Welcome to the forum!
Yup. Your experience is similar to mine. If you want to test fuses without removing them from the fuse box, get a fuse tester from an auto parts store.
They have a plastic top with an LED light inside. You simply push down onto the suspected fuse and make contact with the two contacts on the top of the fuse and the tester will light up if it's good. These testers are pretty cheap.
Now, let me tell you...you have entered the DARK side of RV repair. This is not easy stuff most of the time. RV's are designed by geniuses (mostly) and assembled by (sometimes) gorillas. You could use two additional tools. One is a voltmeter. You can use it to find a 12v source for power or tell if the wire to the appliance is getting 12v. The other is a long wire with a large alligator clip on one end and a smaller alligator clip on the other. You can clip the large one on the + side of the battery and touch the other end to anywhere you think should have +12v. This can help you figure out where the circuit is defective. NOTE: this is an unconventional trouble-shooting approach not to be used by people who are not knowledgeable about wiring, or who are accident-prone. I have used it when I couldn't figure out what else to do. On the ground side, you can also have an open circuit, so you need to look there, too. Do NOT use your +12v wire on the ground side of any load. You will fry something and maybe cause a fire.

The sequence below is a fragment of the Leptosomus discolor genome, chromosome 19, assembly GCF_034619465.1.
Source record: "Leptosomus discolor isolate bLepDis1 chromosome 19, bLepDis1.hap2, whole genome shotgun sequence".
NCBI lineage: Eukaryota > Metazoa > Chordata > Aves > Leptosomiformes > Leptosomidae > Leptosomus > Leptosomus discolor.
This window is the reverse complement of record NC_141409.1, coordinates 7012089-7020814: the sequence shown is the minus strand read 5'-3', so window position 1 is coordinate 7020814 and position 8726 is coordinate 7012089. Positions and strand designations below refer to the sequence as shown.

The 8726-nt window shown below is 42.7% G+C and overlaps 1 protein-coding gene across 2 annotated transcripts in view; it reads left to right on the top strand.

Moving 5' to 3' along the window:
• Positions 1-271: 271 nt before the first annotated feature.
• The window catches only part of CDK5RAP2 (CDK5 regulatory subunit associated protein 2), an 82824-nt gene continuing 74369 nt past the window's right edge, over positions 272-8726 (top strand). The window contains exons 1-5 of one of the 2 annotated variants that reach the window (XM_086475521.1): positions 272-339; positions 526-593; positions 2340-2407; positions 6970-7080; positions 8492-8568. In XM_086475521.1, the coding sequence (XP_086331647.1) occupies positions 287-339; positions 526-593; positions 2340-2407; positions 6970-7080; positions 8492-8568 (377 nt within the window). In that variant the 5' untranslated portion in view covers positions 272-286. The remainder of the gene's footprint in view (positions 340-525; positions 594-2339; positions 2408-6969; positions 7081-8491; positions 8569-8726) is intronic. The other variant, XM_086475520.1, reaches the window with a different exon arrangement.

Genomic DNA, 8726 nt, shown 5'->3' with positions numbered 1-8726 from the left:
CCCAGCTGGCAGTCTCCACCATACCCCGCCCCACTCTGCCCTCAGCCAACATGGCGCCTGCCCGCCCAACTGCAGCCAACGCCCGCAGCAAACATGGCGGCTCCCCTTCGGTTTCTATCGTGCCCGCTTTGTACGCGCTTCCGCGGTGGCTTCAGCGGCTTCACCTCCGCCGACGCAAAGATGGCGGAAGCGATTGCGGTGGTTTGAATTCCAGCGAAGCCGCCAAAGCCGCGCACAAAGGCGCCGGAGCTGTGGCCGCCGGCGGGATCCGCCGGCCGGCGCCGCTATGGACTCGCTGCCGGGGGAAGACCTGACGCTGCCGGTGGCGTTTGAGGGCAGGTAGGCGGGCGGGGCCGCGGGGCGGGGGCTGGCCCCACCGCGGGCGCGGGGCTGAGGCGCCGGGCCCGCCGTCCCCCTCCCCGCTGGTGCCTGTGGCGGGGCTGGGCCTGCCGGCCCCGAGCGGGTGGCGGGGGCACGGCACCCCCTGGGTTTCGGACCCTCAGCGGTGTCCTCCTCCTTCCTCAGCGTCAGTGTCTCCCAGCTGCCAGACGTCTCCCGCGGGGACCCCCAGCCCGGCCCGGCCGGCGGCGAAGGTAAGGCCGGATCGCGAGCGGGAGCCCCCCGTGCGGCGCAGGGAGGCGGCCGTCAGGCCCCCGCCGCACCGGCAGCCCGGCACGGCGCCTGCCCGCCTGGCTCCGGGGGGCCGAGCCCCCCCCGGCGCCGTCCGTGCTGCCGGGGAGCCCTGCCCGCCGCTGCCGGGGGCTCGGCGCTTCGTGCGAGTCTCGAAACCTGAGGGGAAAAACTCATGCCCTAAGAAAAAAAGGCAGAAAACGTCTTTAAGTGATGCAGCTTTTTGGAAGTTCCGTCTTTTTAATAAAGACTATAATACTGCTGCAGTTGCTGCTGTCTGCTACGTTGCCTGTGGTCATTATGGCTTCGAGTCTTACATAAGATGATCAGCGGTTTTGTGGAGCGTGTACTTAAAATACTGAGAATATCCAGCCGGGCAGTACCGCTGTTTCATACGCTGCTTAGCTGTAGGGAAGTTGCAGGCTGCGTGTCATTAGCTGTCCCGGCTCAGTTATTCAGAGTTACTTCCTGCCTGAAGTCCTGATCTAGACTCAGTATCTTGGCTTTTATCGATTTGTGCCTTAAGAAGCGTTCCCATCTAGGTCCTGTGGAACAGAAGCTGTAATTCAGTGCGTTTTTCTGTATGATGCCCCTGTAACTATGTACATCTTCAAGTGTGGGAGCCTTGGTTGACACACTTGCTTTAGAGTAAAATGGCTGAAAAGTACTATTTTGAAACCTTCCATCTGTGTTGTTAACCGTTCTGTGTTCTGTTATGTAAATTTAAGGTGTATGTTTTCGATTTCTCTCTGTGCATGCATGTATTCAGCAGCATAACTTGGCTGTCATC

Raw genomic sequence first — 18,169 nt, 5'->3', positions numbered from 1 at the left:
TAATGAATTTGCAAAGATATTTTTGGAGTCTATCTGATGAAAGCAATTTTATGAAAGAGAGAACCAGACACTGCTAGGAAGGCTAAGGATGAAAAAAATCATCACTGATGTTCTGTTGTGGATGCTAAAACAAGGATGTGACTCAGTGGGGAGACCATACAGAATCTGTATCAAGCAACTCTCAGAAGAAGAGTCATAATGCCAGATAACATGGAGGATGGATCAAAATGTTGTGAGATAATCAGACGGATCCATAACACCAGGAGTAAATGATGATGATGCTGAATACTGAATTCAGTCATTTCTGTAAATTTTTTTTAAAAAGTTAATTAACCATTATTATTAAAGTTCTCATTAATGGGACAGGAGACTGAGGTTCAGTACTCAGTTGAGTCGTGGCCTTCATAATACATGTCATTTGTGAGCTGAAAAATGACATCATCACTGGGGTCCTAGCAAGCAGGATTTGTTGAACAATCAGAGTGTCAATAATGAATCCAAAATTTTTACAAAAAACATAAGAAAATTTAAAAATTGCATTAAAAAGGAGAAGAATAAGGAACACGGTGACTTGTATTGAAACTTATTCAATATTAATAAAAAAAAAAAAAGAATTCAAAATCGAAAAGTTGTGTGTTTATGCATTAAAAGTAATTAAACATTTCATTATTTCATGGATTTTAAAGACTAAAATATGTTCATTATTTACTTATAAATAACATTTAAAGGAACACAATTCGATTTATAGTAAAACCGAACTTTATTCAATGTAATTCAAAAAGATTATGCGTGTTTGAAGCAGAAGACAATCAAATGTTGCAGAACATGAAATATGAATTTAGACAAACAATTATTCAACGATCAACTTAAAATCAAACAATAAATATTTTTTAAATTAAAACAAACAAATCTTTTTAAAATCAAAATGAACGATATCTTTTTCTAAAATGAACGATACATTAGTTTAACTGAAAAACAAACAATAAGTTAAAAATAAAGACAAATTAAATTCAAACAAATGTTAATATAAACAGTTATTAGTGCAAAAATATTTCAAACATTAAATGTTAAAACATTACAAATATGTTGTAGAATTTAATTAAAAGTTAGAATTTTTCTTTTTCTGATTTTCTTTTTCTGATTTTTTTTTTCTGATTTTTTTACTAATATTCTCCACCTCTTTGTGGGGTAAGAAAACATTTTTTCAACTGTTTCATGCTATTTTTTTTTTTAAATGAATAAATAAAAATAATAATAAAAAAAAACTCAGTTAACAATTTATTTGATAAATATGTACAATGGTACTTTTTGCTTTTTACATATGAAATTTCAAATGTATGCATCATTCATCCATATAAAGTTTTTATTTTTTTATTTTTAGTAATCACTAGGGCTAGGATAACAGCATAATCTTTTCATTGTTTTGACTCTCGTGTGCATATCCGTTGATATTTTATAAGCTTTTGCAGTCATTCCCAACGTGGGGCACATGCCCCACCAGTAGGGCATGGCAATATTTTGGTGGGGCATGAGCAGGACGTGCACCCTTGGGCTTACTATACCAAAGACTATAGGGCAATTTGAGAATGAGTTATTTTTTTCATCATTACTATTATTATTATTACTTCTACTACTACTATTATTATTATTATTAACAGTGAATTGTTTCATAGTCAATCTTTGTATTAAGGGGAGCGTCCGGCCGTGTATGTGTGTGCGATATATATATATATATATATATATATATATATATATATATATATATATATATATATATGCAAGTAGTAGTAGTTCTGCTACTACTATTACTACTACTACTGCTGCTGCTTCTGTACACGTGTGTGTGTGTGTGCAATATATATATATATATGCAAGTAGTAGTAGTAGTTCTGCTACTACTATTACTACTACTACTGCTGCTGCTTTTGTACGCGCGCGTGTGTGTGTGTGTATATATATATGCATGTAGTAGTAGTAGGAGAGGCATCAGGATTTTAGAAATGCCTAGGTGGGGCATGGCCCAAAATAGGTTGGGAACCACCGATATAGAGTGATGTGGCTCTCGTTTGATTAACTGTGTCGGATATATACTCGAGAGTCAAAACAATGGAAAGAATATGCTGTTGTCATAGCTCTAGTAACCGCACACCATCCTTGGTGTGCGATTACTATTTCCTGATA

2004 Tiffin Allegro 27.5 ft. P32 18,000 lb GVW. 8.1 liter. Workhorse chassis built May 2002. 24,500 miles. 2012 Jeep Liberty Toad. RVi2 brake unit.